Usually, when a woman is empowered, the family will move, the village will move, and the country will move. Perhaps the best form of empowerment is to make women the mainstream of development. Only by empowering women with income and property, enabling them to stand up and establish their social status, and empower women can it be real and effective. The empowerment of women has become one of the most important concerns of the 21st century not only at the national level but also at the international level. Government initiatives alone are not enough to achieve this goal. The society must take the initiative to create an atmosphere free of gender discrimination, and women have ample opportunities to make decisions and participate in the country’s social, political and economic life with an equal consciousness. The world is undergoing tremendous changes in this contemporary society. Another need is to empower women to change the situation of women. In this male-dominated society, changing society’s attitudes towards women can promote social development, contribute to the professional, social, political and economic growth of the country and the world, and beautify the world.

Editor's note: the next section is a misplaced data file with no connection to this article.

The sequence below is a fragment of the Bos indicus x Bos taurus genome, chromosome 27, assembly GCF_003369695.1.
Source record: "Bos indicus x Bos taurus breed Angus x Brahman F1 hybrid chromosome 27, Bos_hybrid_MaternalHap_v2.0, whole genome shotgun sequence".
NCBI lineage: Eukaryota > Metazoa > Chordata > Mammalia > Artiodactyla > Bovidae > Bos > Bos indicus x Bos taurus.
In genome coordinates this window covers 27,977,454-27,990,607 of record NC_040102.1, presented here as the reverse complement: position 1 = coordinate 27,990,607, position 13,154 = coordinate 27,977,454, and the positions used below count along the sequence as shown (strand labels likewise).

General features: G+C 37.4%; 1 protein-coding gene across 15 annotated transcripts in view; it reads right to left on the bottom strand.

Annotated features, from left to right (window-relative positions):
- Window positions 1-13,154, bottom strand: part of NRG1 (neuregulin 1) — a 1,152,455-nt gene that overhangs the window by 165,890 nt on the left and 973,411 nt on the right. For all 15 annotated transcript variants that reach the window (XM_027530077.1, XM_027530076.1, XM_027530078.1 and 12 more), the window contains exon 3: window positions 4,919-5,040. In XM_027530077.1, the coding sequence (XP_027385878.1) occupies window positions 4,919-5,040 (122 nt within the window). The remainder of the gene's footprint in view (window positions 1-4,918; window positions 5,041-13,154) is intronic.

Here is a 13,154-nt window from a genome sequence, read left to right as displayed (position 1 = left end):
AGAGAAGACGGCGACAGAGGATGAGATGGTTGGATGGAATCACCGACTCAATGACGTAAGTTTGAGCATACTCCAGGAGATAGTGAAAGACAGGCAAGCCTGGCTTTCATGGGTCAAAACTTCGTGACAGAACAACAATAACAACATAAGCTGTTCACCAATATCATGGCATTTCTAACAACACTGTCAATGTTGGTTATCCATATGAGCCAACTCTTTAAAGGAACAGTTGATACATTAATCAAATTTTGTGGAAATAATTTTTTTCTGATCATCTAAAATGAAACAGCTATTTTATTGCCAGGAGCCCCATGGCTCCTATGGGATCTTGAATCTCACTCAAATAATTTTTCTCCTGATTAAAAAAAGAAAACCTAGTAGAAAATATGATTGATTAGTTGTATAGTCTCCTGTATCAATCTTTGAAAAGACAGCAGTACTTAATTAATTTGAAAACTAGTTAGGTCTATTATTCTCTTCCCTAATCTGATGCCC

Pakistani women face a variety of social ills as a result of the society’s and country’s deeply rooted patriarchal social, religious, and political structures. Sexual inequality is caused by systemic discrimination, which includes, but is not limited to, forced marriage and early childhood marriage. Lack of formal public education opportunities, lack of mobility and access to two-wheelers, lack of free and safe use of public spaces, domestic abuse, sexual assault and family violence, public transit and workplaces, wage disparity, and the right to sexual freedom Under religious garb, there is freedom of movement, choice, and equality. Women are the victims of a variety of serious crimes, such as rights violations and retaliation, including but not limited to acid attacks and unexplained honour killings, about which culture is often quiet and the state often ignores. With the aid of social media, a new generation of women started collectively questioning the status quo under the leadership of the feminist movement.